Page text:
Hearts Through History Romance Writers

Lady Hamilton – The Bacchante

by | November 14, 2012 | 2 comments

Lady Emma Hamilton (1761 – 1815) was famous before she became Admiral Horatio Nelson’s lover. One could argue she was the only girl in the late eighteenth century that the casual viewer could identify by sight alone. It was a remarkable feat in the days before mass media.

In western Wales lies a natural harbor that had been used over the centuries by various groups to attack Ireland–Vikings, Norman Plantagenets, Cromwell’s Roundheads. Milford Haven came to Sir William Hamilton (1731  – 1803) via his wife, the heiress of the Barlow family. The marriage ended after twenty-four years when she died, childless. Sir William remained a widower, travelling abroad as a diplomat and collecting priceless object d’arts.

His young nephew, Sir Charles Francis Neville, was an adventurer and a bit of a speculator. He proposed his uncle fund the development of a new harbor a Milford Haven. Sir William was amenable and a whaling centre was built and initially inhabited by seven Quaker families from America. It later grew into a port for His Majesty’s navy. 

Sir Charles’ endeavor, like so many others, was not very profitable. His uncle was losing his patience and threatened to cut off funding. However, Charles possessed a singular thing of beauty which William longed to add to his collection of treasures.

Emma Hart Hamilton – The Bacchante by George Romney

Amy Lyon–make that Emma Hart–had come into Charles’ patronage via another lover at the tender age of fifteen. She was, very simply, the most beautiful girl anyone had seen in that day and time. Her portrait had been painted countless times, in a variety of attitudes. One portrait by George Romney was particularly well-known–where she posed as a bacchante, the attendant of the god Dionysus.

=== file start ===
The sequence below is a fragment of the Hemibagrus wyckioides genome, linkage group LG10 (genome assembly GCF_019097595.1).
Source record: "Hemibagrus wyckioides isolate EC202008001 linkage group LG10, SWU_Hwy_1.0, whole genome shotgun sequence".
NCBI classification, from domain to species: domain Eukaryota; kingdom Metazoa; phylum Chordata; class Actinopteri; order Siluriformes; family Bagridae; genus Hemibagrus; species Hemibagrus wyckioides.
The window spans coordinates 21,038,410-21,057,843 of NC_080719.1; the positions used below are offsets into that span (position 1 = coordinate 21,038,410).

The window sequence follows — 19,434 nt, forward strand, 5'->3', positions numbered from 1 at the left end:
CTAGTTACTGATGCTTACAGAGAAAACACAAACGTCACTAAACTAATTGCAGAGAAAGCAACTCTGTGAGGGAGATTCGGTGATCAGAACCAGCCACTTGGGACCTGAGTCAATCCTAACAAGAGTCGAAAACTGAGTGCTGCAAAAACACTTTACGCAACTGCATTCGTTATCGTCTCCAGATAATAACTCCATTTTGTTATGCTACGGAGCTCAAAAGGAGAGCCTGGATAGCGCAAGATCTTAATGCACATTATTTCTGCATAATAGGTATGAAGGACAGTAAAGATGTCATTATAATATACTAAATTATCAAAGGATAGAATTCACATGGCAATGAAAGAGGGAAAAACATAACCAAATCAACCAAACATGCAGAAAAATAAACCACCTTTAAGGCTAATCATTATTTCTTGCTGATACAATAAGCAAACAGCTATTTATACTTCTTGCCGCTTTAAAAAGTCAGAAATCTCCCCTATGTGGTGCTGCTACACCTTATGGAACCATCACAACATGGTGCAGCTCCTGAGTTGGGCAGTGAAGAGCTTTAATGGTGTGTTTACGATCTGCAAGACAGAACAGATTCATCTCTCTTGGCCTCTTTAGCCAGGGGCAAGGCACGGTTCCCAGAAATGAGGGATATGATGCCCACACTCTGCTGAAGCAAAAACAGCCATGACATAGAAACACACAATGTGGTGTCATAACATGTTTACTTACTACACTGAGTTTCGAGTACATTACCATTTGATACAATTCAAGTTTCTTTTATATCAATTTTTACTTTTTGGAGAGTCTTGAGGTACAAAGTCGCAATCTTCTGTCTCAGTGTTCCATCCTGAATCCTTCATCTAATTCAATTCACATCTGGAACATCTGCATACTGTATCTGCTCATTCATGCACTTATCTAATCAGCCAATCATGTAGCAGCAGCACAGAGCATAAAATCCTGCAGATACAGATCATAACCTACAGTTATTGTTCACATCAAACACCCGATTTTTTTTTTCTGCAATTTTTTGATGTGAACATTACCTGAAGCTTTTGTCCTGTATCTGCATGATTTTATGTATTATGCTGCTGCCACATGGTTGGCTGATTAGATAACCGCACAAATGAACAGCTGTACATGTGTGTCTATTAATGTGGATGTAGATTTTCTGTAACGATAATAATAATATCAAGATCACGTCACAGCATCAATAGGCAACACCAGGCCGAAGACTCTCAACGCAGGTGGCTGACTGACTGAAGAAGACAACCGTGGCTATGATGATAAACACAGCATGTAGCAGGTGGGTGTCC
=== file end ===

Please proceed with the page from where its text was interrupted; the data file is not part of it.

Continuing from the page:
When infuriated, or otherwise maddened, a bacchante was known to tear the unwary man to pieces.

Charles secretly agreed to temporarily hand Emma over to his uncle in exchange for more money. This arrangement would also gain him time to win the heiress Henrietta Middleton as wife, in view of the fact she refused to consider his proposal until he parted from his lovely mistress. After marriage and gaining control of his wife’s fortune, he would recall Emma back to England.

Emma set off for Naples under the impression her destination would provide her “continuing education” in music, to further her ambition to become an actress. Dismayed at finding herself sold into the bed of a man thirty-four years her senior, Emma resolved to turn her lover’s bargain to her advantage. 

She returned to England, desirous of having a look at her old lover’s pet project on the shores of Wales. When she arrived it was quite a shock to Charles. For his young mistress had become his uncle’s wife, Lady Emma Hamilton. Now the future of Milford Haven was in her hands.

Sir Charles died soon afterwards, abandoned by the heiress he was to marry, his heart torn to pieces by his beautiful bacchante.

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  1. Lacey Falcone

    Wow, she is stunningly beautiful in this portrait. Great story…and good on her for getting back at him!

    • Angelyn

      Thanks for stopping by, Lacey. I don’t know if it’s her expression or what–she was painted numerous times for that particular quality she had…



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